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Why Taliban Leader's Arrest Matters

Haroun Mir, a leading expert on the Afghan Taliban movement, tells CBS News the arrest of Mullah Abdul Ghani Baradar is "the most important event in the war against the Taliban and the war on terrorism in years."

"This is a significant blow to the Taliban. In the past they have been able to replace leaders, and no doubt they will replace him, but there are not many members of the Quetta Shura who can step into his role," Mir told CBS News producer Ben Plesser in Kabul, referring to the Afghan Taliban by its traditional name.

But the implications of Baradar's arrest for America and its allies in the war against Islamic fundamentalism may be far greater than the tactical victory of nabbing the purported No. 2 commander of the group.

"The real significance is the change in the Pakistani policy," explains Mir.

U.S. and Afghan leaders, "have been criticizing Pakistan for years for allowing the Taliban to move freely between Afghanistan and Pakistan, and now, by arresting Mullah Baradar, they have demonstrated in the strongest way a change in policy."

"Until now the Pakistanis treated the Afghan Taliban as an asset. They have gone after members of the Pakistani Taliban, but they have never — in eight years — arrested any significant member of the Afghan Taliban. Until now."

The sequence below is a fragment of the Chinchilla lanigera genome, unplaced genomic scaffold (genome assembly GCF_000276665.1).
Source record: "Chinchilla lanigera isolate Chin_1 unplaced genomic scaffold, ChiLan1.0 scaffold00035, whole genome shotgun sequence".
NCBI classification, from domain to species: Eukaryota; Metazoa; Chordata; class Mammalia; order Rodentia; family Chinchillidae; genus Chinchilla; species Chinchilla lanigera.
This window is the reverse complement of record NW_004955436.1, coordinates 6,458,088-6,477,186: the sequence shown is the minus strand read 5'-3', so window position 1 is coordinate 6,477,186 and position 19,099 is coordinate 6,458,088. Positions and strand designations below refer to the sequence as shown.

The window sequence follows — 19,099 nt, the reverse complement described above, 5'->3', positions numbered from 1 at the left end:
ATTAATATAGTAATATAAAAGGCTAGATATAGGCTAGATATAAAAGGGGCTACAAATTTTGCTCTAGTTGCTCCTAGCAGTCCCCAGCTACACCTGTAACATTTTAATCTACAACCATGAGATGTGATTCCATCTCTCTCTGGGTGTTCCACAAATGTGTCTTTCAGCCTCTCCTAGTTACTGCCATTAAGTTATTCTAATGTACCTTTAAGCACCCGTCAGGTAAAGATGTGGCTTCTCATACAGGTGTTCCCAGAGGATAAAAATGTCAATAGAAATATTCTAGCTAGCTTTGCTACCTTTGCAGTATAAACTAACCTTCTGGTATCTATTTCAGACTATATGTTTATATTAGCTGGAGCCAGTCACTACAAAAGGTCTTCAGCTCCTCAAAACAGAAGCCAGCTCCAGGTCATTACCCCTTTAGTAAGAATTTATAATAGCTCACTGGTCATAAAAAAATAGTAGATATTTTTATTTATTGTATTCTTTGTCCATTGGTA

That apparent shift in policy, says Mr. Mir, is a direct result of "huge pressure" applied by Washington — where officials likely recognized the Pakistani Army's desperate need for funding as a means of leveraging action on the ground.

"They had no choice but to finally start going after the Taliban," says Mir.

If Baradar's arrest does herald a broader crackdown on Taliban militants in the Afghan border region by Pakistani security officials, and a willingness to work more closely in covert operations with American intelligence operatives, that will dramatically affect the militant group's ability to wage attacks.

"The command and control of the Afghan Taliban is destroyed in Pakistan, which is going to make it very difficult for them to operate because they will not be able to go back and forth into Pakistan to receive orders," says Mir.

"The most important thing is that Pakistan is no longer a safe haven for them, so they have to run and hide for their safety, which will make it much harder for them to keep up the fight."

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